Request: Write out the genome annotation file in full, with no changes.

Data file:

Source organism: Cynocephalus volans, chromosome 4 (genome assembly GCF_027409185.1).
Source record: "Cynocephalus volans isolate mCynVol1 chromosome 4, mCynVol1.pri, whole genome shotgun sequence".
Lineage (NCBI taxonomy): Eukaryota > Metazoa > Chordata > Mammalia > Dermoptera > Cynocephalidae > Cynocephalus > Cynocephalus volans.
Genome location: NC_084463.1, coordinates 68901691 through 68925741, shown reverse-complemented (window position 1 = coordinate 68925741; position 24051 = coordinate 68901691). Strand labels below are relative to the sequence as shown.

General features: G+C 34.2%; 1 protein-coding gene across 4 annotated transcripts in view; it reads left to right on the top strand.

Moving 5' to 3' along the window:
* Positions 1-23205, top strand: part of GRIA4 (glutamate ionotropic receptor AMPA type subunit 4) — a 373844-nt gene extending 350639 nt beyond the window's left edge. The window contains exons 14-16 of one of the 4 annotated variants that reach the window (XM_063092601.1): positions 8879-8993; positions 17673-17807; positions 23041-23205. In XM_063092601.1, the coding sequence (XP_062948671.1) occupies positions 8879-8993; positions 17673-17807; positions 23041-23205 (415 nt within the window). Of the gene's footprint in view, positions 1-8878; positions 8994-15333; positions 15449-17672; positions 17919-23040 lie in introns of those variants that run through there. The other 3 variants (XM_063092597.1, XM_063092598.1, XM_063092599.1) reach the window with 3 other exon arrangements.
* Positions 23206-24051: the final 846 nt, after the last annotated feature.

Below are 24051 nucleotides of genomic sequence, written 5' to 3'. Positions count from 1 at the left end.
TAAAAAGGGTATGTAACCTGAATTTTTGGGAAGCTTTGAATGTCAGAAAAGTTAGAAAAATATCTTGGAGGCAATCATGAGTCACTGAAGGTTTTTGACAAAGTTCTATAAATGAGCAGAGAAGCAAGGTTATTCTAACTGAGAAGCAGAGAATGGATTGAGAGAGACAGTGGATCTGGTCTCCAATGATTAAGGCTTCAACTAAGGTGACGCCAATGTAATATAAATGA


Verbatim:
Source organism: Cynocephalus volans, chromosome 4 (genome assembly GCF_027409185.1).
Source record: "Cynocephalus volans isolate mCynVol1 chromosome 4, mCynVol1.pri, whole genome shotgun sequence".
Lineage (NCBI taxonomy): Eukaryota > Metazoa > Chordata > Mammalia > Dermoptera > Cynocephalidae > Cynocephalus > Cynocephalus volans.
Genome location: NC_084463.1, coordinates 68901691 through 68925741, shown reverse-complemented (window position 1 = coordinate 68925741; position 24051 = coordinate 68901691). Strand labels below are relative to the sequence as shown.

General features: G+C 34.2%; 1 protein-coding gene across 4 annotated transcripts in view; it reads left to right on the top strand.

Moving 5' to 3' along the window:
* Positions 1-23205, top strand: part of GRIA4 (glutamate ionotropic receptor AMPA type subunit 4) — a 373844-nt gene extending 350639 nt beyond the window's left edge. The window contains exons 14-16 of one of the 4 annotated variants that reach the window (XM_063092601.1): positions 8879-8993; positions 17673-17807; positions 23041-23205. In XM_063092601.1, the coding sequence (XP_062948671.1) occupies positions 8879-8993; positions 17673-17807; positions 23041-23205 (415 nt within the window). Of the gene's footprint in view, positions 1-8878; positions 8994-15333; positions 15449-17672; positions 17919-23040 lie in introns of those variants that run through there. The other 3 variants (XM_063092597.1, XM_063092598.1, XM_063092599.1) reach the window with 3 other exon arrangements.
* Positions 23206-24051: the final 846 nt, after the last annotated feature.

Below are 24051 nucleotides of genomic sequence, written 5' to 3'. Positions count from 1 at the left end.
TAAAAAGGGTATGTAACCTGAATTTTTGGGAAGCTTTGAATGTCAGAAAAGTTAGAAAAATATCTTGGAGGCAATCATGAGTCACTGAAGGTTTTTGACAAAGTTCTATAAATGAGCAGAGAAGCAAGGTTATTCTAACTGAGAAGCAGAGAATGGATTGAGAGAGACAGTGGATCTGGTCTCCAATGATTAAGGCTTCAACTAAGGTGACGCCAATGTAATATAAATGA